KAJAKI, Afghanistan – It’s time to make a confession: I’ve been wearing a diaper in combat.
Not because I can’t handle being in Afghanistan, mind you. Bad things can happen here, but you have to make peace with that before you step on the plane.
No, I’m wearing an armored “diaper” because it has become a requirement for many Marines in theater. When I asked Lt. Col. Kevin Trimble, commander of 1st Battalion, 8th Marines, out of Camp Lejeune, N.C., about the new gear fielded to protect Marines’ groins from blast injuries, he issued the armor to photographer James Lee and I, too.
As you can see in the photograph above –- and yes, I decided to have fun modeling –- the most significant piece of the armor is worn on top of the pants. That’s “Tier 2” protection for blast injuries. It includes a thick, flexible pad wrapped in fabric that folds in between the legs over vital areas. The new ones issued have Marine pattern camouflage, but many of the infantrymen with 1/8 are wearing British camouflage because the Brits fielded the gear first and the Corps wanted to get the item in the field as quickly as possible.
A Marine – or a journalist, for that matter – puts the armor on by using loops to hang it from his belt around his backside. The item is then pulled forward around the bottom and clipped with a buckle and straps around each hip. Two Velcro straps on the front side are then looped around the belt near the zipper.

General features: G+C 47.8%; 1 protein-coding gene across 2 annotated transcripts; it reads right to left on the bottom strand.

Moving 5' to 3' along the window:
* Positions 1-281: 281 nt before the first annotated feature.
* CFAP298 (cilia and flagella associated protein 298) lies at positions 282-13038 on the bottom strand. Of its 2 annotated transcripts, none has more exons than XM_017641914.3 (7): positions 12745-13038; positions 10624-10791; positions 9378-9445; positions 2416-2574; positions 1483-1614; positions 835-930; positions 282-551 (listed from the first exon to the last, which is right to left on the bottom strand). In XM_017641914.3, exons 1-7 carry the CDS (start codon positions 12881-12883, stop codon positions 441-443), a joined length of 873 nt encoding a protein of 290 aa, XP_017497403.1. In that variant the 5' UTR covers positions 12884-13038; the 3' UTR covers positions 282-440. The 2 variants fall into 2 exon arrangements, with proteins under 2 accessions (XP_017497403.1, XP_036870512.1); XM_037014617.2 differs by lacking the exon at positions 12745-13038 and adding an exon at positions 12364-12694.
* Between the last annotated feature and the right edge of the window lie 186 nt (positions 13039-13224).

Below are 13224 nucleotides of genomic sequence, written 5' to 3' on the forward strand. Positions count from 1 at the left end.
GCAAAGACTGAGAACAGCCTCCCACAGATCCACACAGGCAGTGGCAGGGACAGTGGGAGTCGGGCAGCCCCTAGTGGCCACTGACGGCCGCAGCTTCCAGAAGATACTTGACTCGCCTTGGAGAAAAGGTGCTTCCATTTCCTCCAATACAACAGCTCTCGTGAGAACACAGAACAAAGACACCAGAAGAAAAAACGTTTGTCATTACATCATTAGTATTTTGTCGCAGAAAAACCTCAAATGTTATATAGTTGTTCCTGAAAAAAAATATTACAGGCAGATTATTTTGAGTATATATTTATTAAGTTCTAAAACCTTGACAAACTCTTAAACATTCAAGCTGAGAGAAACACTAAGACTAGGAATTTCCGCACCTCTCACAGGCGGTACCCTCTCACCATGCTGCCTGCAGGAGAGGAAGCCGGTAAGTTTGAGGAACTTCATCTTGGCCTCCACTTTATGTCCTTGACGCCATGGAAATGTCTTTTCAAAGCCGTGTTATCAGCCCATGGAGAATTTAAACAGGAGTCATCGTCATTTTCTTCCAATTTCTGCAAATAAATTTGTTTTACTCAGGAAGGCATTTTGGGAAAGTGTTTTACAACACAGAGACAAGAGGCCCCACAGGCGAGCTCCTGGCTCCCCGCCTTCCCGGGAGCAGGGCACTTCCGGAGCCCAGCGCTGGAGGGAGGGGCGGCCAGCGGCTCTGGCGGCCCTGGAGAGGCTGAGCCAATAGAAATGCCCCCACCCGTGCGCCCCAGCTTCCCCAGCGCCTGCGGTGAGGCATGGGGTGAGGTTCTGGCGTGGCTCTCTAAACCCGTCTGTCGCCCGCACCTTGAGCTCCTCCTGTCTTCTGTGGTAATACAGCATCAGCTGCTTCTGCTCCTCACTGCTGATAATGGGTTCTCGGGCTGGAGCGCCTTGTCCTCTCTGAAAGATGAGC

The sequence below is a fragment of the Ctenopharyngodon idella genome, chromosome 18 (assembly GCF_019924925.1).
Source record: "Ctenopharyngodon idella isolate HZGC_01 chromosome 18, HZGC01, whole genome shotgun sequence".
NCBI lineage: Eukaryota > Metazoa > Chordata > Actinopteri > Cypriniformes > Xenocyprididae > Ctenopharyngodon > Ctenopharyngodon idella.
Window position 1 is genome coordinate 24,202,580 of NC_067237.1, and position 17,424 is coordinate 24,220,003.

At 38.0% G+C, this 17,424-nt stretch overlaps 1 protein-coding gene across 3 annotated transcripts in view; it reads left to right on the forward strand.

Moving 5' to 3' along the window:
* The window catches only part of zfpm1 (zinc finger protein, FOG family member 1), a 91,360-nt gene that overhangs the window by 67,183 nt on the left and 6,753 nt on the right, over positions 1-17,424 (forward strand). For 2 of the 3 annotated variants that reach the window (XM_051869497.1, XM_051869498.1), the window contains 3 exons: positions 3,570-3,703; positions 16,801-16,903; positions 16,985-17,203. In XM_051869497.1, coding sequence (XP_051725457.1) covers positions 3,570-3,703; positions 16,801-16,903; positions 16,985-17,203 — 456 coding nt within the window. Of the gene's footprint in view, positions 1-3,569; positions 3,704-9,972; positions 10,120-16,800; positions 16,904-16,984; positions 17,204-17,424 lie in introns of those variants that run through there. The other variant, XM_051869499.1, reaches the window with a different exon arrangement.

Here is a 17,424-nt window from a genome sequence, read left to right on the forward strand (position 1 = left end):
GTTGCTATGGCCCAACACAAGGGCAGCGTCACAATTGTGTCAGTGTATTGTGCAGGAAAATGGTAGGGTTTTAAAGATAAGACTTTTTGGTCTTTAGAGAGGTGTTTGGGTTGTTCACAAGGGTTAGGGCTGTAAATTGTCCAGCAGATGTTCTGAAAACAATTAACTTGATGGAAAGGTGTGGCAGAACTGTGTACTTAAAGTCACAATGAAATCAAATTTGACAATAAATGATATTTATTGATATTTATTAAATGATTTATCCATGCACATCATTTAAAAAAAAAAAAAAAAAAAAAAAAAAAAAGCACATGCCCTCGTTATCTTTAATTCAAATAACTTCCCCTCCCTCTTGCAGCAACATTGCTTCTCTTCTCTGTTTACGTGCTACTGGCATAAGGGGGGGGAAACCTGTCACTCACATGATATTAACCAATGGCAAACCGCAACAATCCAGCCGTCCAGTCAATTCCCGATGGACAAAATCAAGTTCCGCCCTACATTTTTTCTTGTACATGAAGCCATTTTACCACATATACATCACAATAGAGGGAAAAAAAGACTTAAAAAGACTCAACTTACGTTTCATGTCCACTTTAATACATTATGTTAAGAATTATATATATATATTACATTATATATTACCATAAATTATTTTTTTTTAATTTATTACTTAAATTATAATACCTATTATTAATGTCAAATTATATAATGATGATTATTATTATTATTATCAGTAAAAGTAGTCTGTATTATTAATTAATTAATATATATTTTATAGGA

The item is issued with a “Tier 1” blast-resistant undergarment. It’s mostly polyester and reinforced with silk, and feels almost like thick spandex. It comes down to the knee underneath the pants – “blast boxers,” essentially.
The battalion requires Marines to wear the item everywhere outside the wire, including in convoys and on foot patrols.
“I’m a fan,” said Maj. Kemper Jones, the battalion’s executive officer. “It’s a pain in the neck and it’s hot and sweaty, but it’s keeping us safe.”
I was initially concerned the gear would slow me down while out with foot patrols. However, after wearing it outside the wire twice, it’s not as bad as I expected. Considering I was already wearing a vest with armor plates and a helmet, it kind of all felt like one package.
There’s also a certain peace of mind that goes with wearing it –- I don’t have any children, but I’d like to someday.